She felt too old for grunt work, to be hustling between warehouses and wearing jeans on the job. Within a year she had agitated for a promotion to product communications and a desk in the head office. I have no memory of my mother the clown. From this period I recall only the texture of white crusted icing giving way, the crumble of burnt yellow cake and beguiling tang of money in my mouth.
It was a thing with her: being underpaid, undervalued, undersold. Part of a new generation of girls educated as a matter of course, she had spent four years submerged in the grammar of a failing language, studying the epics and great myths. She earned a Classics degree in 1966 and entered an unreconstructed world, marrying three months after graduation and picking up teaching work where she could find it. Five years, a first home, and one baby later, it appeared she might repeat the course of her own mother’s life: raising children, following her husband’s career, adding tick after tick to a thousand-page cookbook. She feared channeling her mother in other ways: a darkness visited. Sitting in her perfect new dining room with her brilliant husband and precious baby, she would fall to sobbing. But this was hormones, stress, exhaustion. This was not her mother’s life.
Earlier that same year, an event advertised as a Dialogue on Women’s Liberation took place in New York City. Germaine Greer, Diana Trilling, and two other women joined Norman Mailer at Manhattan’s Town Hall for a much-anticipated debate. D. A. Pennebaker leapt through the aisles, collecting footage his codirector, Chris Hegedus, would eventually help shape into the 1979 documentary Town Bloody Hall. Gloria Steinem and Kate Millett had declined to join the panel. Adrienne Rich, Elizabeth Hardwick, and Susan Sontag sat in the audience. Greer, then thirty-two, gave a dazzling performance, dispatching Mailer with ease. He was made to play the glib, shabby fool; she emerged as a new kind of empress.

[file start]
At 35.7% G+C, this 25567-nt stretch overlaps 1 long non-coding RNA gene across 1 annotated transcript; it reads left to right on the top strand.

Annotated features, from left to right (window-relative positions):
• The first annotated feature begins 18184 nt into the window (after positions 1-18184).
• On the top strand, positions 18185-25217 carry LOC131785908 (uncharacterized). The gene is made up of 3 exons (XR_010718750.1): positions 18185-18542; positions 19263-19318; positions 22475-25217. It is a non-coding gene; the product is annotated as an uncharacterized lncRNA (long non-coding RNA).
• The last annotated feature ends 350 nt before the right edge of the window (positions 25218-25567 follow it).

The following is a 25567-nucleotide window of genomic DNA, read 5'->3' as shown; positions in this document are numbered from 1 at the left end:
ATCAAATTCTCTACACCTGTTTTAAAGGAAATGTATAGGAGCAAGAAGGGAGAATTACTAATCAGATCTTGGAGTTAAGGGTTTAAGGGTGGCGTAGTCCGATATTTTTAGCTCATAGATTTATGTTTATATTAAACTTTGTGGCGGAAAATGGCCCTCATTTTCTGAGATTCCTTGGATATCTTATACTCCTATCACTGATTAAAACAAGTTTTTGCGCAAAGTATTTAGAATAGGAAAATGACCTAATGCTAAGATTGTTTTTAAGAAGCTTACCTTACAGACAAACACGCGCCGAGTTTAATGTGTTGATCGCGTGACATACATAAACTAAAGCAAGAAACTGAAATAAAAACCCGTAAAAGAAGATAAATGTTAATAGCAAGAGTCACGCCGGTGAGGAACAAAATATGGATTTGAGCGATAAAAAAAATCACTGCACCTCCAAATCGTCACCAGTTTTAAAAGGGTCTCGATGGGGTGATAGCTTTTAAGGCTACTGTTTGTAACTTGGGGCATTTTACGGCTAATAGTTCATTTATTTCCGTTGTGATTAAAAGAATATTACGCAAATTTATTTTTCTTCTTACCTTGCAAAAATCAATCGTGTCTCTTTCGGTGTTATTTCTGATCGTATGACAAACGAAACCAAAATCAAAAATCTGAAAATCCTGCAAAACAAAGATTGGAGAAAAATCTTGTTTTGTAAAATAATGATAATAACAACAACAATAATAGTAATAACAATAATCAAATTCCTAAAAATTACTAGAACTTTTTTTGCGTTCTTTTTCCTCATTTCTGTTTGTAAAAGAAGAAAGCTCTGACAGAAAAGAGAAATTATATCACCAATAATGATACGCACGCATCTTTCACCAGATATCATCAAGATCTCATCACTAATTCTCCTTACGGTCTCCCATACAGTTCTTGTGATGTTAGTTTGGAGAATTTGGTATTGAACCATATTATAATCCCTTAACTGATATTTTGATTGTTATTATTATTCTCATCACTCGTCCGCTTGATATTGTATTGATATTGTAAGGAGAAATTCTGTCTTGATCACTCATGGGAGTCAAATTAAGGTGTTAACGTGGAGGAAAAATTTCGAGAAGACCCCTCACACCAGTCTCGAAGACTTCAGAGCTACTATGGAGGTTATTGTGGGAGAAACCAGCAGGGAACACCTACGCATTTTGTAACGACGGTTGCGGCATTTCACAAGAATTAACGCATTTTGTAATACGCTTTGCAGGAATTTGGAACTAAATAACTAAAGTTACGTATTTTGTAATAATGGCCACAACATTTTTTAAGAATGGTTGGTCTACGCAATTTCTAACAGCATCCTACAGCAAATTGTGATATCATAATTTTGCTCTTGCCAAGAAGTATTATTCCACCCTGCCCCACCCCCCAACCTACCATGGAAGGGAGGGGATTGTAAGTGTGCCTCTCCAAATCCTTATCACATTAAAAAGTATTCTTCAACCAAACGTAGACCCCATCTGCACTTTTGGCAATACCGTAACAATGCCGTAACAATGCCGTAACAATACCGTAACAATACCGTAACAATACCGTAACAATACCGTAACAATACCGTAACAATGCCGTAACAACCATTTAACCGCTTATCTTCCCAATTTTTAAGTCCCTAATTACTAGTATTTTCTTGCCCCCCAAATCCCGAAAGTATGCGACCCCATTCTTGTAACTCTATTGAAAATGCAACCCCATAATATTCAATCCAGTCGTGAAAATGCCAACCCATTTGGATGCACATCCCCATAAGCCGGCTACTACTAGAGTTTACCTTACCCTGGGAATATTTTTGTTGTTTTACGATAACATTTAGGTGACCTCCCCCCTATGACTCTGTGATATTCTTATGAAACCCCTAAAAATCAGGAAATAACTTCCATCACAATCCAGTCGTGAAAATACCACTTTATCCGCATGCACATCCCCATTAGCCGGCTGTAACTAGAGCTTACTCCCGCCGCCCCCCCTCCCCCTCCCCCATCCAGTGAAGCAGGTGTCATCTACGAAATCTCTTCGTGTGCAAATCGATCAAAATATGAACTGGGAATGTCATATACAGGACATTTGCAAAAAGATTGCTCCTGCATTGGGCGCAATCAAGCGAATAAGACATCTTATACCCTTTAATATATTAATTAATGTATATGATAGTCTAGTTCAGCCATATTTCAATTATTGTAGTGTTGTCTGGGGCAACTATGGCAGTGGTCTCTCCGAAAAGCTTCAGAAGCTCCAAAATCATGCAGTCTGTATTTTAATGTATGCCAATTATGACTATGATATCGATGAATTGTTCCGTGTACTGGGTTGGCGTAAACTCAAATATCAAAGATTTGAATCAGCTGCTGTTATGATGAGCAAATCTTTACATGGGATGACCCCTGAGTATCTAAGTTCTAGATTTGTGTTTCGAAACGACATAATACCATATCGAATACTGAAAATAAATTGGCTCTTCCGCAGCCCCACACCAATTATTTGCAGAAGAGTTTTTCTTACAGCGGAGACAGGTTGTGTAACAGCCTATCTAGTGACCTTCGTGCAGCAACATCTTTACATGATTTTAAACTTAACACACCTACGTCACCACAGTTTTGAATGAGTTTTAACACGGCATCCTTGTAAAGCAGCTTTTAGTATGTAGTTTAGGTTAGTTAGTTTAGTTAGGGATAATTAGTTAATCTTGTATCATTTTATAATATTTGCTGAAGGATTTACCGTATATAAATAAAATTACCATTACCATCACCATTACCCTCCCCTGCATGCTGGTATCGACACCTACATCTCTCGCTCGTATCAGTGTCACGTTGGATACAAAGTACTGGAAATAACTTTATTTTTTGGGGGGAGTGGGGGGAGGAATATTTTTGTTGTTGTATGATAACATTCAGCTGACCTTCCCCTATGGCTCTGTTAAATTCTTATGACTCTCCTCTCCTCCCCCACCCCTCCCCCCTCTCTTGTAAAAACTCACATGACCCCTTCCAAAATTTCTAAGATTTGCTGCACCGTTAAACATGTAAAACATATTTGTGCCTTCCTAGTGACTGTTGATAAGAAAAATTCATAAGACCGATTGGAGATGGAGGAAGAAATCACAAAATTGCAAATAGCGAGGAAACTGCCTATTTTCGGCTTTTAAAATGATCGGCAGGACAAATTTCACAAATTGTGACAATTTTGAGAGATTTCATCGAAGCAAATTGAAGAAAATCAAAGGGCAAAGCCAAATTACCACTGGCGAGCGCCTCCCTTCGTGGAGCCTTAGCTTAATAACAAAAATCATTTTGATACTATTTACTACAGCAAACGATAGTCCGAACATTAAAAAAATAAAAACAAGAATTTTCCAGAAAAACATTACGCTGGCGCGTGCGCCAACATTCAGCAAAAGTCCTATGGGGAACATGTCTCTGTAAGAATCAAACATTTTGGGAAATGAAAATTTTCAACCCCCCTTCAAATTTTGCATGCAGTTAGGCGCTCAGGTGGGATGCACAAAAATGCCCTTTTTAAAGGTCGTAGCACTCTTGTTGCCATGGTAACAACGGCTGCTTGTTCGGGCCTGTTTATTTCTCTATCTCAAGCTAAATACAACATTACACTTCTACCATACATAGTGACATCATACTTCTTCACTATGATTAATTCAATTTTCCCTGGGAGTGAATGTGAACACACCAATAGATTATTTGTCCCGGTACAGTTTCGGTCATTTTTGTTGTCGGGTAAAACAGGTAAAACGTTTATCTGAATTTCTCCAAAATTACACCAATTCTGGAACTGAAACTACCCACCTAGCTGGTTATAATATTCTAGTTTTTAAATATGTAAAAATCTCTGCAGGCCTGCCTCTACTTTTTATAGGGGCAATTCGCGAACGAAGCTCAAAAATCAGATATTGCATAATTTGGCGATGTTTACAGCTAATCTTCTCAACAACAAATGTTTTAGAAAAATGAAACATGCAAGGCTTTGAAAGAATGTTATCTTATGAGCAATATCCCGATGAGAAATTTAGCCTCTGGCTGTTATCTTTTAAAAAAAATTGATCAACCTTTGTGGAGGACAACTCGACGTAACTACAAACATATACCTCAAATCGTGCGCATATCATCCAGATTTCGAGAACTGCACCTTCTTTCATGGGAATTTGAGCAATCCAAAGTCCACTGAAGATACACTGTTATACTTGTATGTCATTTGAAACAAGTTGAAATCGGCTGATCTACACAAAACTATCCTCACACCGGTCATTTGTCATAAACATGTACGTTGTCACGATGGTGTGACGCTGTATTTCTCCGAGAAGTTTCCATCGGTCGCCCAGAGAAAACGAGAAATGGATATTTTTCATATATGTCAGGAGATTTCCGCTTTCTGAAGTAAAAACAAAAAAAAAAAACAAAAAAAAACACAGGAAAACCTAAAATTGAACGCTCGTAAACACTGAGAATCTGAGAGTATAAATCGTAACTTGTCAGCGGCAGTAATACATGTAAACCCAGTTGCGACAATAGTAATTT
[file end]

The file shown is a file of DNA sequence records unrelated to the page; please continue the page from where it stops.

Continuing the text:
Only one moment rattled Greer’s command. Handed the mic where he sat in the audience, the poet John Hollander began by paraphrasing the first half of an Oscar Wilde quip: “All women come to resemble their mothers—that is their tragedy.” From there he asked Greer “how the transformations you envisage [for women] might result in a transformation of that theatrical down-curve.” Visibly irritated, Greer dismissed the question: “I can only say that I don’t resemble my mother at all,” she replied, “and [the question is] based in a false premise.” Diana Trilling, then sixty-five, filled the awkward, intervening silence. In fact she thought it a marvelous question, with far-reaching implications. “Who will a daughter identify with if not her mother?” Trilling wondered. “If women are not to grow by identification with their mothers, what are they to grow by?”
* * *
WHEN, AT THIRTY-SIX, my mother decided to leave Canada Trust and pursue a business degree, her boss jeered. Who did she think she was? He stood in her office doorway at the close of her last day, arms folded. Even with an MBA, he told her, you might find yourself back in your kitchen, eating bonbons.
She had also applied to law school. A professional income was the goal, enough to survive on her own if need be. At thirty she feared the marriage at the center of her world was beginning to unmoor. The sense of being undervalued as a partner crushed her before it made her furious. She would rise, still married but divided from that self, well-protected by a fat salary and her own place in the world. The law school’s rejection letter settled it: she would get an MBA.